17. 17.
    Stoeckli ET (2003) RNAi in avian embryos. In RNAi: a guide to gene silencing, 297–312. Cold Spring Harbor Laboratory, New York. ISBN 978-087969704-4Google Scholar
  18. 18.
    Self M, Lagutin OV, Bowling B, Hendrix J, Cai Y, Dressler GR, Oliver G (2006) Six2 is required for suppression of nephrogenesis and progenitor renewal in the developing kidney. EMBO J 25:5214–5228. doi:10.1038/sj.emboj.7601381 PubMedCentralPubMedCrossRefGoogle Scholar
  19. 19.
    Petrovová E, Sedmera D, Míšek I, Lešník F, Luptáková L (2009) Bendiocarbamate toxicity in the chick embryo. Folia Biol (Praha) 55:61–65 ISSN: 0015–5500Google Scholar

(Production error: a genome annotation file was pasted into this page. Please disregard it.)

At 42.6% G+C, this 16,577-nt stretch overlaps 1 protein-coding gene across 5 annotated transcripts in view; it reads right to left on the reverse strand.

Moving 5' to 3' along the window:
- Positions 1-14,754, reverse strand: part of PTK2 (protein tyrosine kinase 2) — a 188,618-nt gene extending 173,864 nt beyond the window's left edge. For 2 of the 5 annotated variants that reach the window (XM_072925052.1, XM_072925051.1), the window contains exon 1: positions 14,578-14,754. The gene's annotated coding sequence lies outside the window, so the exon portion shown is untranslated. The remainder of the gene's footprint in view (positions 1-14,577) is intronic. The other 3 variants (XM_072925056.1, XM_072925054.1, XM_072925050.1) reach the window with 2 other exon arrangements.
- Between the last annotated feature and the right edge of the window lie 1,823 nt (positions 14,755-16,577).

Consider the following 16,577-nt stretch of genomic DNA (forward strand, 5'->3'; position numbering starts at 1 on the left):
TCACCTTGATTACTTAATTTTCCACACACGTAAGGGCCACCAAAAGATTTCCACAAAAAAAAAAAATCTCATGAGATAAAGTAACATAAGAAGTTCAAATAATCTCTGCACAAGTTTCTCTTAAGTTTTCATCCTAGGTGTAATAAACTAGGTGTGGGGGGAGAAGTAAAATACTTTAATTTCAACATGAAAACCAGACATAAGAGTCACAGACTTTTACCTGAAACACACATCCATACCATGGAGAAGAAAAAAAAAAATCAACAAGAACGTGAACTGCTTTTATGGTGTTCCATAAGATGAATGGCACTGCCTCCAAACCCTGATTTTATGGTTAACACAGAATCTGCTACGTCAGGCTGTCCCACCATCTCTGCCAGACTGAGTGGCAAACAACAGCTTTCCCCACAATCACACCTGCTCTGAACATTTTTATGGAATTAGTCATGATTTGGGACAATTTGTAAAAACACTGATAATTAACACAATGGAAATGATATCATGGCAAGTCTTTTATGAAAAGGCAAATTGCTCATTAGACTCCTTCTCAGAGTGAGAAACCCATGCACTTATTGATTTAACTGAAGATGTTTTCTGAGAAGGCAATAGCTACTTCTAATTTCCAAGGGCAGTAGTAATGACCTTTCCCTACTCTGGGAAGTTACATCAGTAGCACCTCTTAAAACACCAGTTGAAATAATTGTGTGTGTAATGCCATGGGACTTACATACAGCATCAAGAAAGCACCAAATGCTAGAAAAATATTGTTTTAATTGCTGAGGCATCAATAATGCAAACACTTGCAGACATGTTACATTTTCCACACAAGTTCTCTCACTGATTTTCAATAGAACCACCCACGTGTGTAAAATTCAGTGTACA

20. 20.
    Henrique D, Adam J, Myat A, Chitnis A, Lewis J, Ish-Horowicz D (1995) Expression of a delta homologue in prospective neurons in the chick. Nature 375:787–790. doi:10.1038/375787a0 PubMedCrossRefGoogle Scholar
  21. 21.
    Crossley PH, Martinez S, Martin GR (1996) Midbrain development induced by FGF8 in the chick embryo. Nature 380:66–68. doi:10.1038/380066a0 PubMedCrossRefGoogle Scholar
  22. 22.
    Riddle RD, Johnson RL, Laufer E, Tabin CJ (1993) Sonic hedgehog mediates the polarizing activity of the ZPA. Cell 25:1401–1416. doi:10.1016/0092-8674(93)90626-2 CrossRefGoogle Scholar
  23. 23.
    Francis PH, Richardson MK, Brickell PM, Tickle C (1994) Bone morphogenetic proteins and a signaling pathway that controls patterning in the developing chick limb. Development 120:209–218 ISSN: 0950–1991PubMedGoogle Scholar
  24. 24.
    Connolly DJ, Patel K, Cooke J (1997) Chick noggin is expressed in the organizer and neural plate during axial development, but offers no evidence of involvement in primary axis formation. Int J Dev Biol 41:389–396 ISSN: 0214–6282PubMedGoogle Scholar
  25. 25.